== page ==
AfCFTA loses $5 billion a year to third-party payment systems

The AfCFTA Secretariat is located in Ghana-West Africa

Economies in the African Continental Free Trade Area (AfCFTA) are losing $5 billion in transaction costs every year to third-party foreign payment systems, the African Union Commissioner for Economic Development, Trade has revealed. , tourism and industry, Albert Muchanga.

Mr Muchanga, who was speaking to B&FT at the 6th Ghana International Trade and Finance Conference (GITFiC) in Accra, said the continent had made the right choice in embracing the pan-African payment and settlement system. (PAPSS) as a solution to the challenge. .

“Every payment from the continent has to be sent to New York for processing, costing Africa around $5 billion in transaction fees every year, according to data from the African Union (AU),” a- he declared.

Mr. Muchanga, however, asserted that the PAPSS offers an opportunity to trade and make direct payments in local currencies without going through intermediaries which would incur additional costs for businesses in Africa.

The PAPSS, according to Mr. Muchanga, is expected to help small and medium enterprises (SMEs) and large enterprises to be competitive through the reduction of trade costs by using the digital platform to reduce reliance on currencies third parties in intra-African trade.

Data from the AfCFTA Secretariat indicates that more than 450 million people on the continent are employed in the SME sector, contributing nearly 60% of Africa’s Gross Domestic Product (GDP).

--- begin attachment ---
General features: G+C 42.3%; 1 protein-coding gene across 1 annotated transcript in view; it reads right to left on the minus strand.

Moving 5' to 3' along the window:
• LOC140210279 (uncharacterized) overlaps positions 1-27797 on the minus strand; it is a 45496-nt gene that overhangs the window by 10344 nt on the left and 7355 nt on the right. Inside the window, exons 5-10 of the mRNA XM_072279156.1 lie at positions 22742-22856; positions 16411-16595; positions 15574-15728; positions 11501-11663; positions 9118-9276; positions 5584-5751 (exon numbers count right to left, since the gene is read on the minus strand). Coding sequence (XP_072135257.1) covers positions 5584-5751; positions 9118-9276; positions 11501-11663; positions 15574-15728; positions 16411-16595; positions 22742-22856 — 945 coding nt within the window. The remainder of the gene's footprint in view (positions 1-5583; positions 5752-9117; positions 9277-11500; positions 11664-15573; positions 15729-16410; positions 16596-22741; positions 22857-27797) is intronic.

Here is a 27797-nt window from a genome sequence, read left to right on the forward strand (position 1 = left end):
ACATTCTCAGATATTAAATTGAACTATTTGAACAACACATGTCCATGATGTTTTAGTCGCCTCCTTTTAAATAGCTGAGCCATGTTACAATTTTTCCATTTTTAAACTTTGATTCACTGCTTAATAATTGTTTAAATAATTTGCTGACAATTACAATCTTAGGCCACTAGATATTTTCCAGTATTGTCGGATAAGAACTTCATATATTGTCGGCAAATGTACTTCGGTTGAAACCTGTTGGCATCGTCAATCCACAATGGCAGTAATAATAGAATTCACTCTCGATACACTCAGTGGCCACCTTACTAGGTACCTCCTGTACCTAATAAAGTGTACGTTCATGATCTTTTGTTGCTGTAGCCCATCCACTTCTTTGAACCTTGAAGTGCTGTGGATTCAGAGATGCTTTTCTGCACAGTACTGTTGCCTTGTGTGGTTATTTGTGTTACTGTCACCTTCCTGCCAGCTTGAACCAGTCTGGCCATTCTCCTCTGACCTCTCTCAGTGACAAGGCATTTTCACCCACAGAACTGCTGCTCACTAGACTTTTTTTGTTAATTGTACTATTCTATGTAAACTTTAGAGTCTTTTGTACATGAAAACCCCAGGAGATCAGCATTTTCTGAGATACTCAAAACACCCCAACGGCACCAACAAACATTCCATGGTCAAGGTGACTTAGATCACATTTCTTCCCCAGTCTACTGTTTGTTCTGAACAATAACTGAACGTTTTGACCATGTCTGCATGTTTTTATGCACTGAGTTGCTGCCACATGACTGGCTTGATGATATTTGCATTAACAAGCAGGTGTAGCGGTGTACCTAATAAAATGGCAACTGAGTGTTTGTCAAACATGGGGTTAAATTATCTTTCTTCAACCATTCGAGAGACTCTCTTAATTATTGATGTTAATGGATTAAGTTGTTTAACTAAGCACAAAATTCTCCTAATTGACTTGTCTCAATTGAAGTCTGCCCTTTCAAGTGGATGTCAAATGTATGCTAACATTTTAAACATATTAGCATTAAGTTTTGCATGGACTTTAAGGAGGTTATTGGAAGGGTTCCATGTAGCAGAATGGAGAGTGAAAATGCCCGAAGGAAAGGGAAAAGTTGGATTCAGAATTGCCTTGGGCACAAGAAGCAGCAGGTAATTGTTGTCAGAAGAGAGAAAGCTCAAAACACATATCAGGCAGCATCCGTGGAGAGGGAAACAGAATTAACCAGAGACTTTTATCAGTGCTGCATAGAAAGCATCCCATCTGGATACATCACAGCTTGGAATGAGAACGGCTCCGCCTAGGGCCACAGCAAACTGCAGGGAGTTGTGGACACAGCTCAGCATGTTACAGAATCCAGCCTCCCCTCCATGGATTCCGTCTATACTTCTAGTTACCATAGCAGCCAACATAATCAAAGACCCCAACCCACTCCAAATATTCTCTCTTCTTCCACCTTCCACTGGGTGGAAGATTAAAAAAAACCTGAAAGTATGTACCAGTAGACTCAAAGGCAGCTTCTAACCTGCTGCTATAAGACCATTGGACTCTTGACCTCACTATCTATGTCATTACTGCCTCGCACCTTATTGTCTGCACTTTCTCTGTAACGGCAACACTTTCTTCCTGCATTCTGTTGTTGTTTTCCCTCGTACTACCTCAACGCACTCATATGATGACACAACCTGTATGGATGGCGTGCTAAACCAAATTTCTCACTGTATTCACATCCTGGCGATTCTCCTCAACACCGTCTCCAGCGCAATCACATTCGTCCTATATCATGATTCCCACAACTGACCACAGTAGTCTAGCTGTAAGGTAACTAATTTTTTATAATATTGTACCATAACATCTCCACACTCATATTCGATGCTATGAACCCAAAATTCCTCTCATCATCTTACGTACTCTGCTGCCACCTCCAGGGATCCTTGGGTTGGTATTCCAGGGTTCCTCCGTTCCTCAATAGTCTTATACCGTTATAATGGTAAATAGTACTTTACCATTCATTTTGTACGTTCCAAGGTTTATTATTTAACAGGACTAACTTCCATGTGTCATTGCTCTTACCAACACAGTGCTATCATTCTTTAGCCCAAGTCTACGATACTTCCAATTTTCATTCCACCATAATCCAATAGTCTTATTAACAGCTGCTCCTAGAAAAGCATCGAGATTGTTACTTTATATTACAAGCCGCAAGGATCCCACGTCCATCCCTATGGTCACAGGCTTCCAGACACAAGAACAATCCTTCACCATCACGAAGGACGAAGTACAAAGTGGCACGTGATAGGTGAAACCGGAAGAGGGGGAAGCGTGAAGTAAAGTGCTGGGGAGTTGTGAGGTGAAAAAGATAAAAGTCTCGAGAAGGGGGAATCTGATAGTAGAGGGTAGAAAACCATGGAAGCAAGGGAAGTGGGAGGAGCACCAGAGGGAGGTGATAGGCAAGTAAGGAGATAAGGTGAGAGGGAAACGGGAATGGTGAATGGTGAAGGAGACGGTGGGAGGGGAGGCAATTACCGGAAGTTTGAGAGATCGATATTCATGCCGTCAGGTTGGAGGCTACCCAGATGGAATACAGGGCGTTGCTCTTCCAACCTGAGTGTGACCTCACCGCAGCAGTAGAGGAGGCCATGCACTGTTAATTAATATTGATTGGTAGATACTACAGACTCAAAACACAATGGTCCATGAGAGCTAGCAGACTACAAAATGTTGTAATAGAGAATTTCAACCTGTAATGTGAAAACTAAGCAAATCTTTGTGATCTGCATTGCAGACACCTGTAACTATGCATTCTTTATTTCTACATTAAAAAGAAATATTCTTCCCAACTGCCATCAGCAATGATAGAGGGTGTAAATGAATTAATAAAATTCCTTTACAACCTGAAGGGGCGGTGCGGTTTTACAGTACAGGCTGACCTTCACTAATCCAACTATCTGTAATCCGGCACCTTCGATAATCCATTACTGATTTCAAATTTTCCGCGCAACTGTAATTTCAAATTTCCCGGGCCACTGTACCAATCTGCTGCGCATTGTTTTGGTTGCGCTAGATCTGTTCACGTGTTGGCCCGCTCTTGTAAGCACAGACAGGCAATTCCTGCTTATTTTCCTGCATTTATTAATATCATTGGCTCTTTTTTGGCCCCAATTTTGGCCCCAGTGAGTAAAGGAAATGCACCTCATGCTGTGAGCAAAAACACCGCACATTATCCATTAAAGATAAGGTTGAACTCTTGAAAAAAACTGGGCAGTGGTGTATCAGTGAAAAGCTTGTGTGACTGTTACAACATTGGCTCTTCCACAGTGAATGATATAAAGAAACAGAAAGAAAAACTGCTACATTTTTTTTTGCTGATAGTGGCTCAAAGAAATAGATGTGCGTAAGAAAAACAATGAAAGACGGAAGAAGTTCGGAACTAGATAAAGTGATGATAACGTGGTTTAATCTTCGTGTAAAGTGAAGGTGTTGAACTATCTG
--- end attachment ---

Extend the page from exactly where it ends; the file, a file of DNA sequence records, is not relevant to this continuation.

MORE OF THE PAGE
This data, Mr. Muchanga said, is a very important part of the continent’s economy, adding, “Investments and businesses of over 450 million people need to be protected through the use of PAPSS.”

He called on central banks in Africa to expedite processes to help implement the trade facilitation system. Already, the Bank of Ghana (BoG) has declared that the transaction speed of PAPSS meets the international standard for global payment systems.

BoG’s Director of Payments Systems, Dr. Settor Kwabla Amediku, speaking at B&FT’s Money Summit last month, confirmed that PAPPS has a transaction time of seven seconds, meeting the accepted interval for payments. global snapshots which currently sits at a band interval of between 1 and 10 seconds. PAPSS’ operational time of better than ten seconds, according to the BoG, means the system is efficient, reliable and has global acceptance.

Payment Barriers to Formal and Informal Trade in Africa

A number of barriers are currently present at local, regional and international levels that affect formal and informal trade. In Africa, SMEs represent almost 80% of businesses on the continent, but cross-border trade is particularly costly and time-consuming due to non-tariff and regulatory barriers.

Informal cross-border trade in Africa, which accounts for around 43% of official GDP, lacks effective payment, regulatory and institutional frameworks to support cross-border digital trade, which limits the potential for intra-African trade. It is in this spirit that an assessment of opportunities and bottlenecks for cross-border digital payments in the region is fundamental, hence the introduction of PAPSS to effectively enable the implementation of the AfCFTA.

About Matthew R. Dailey

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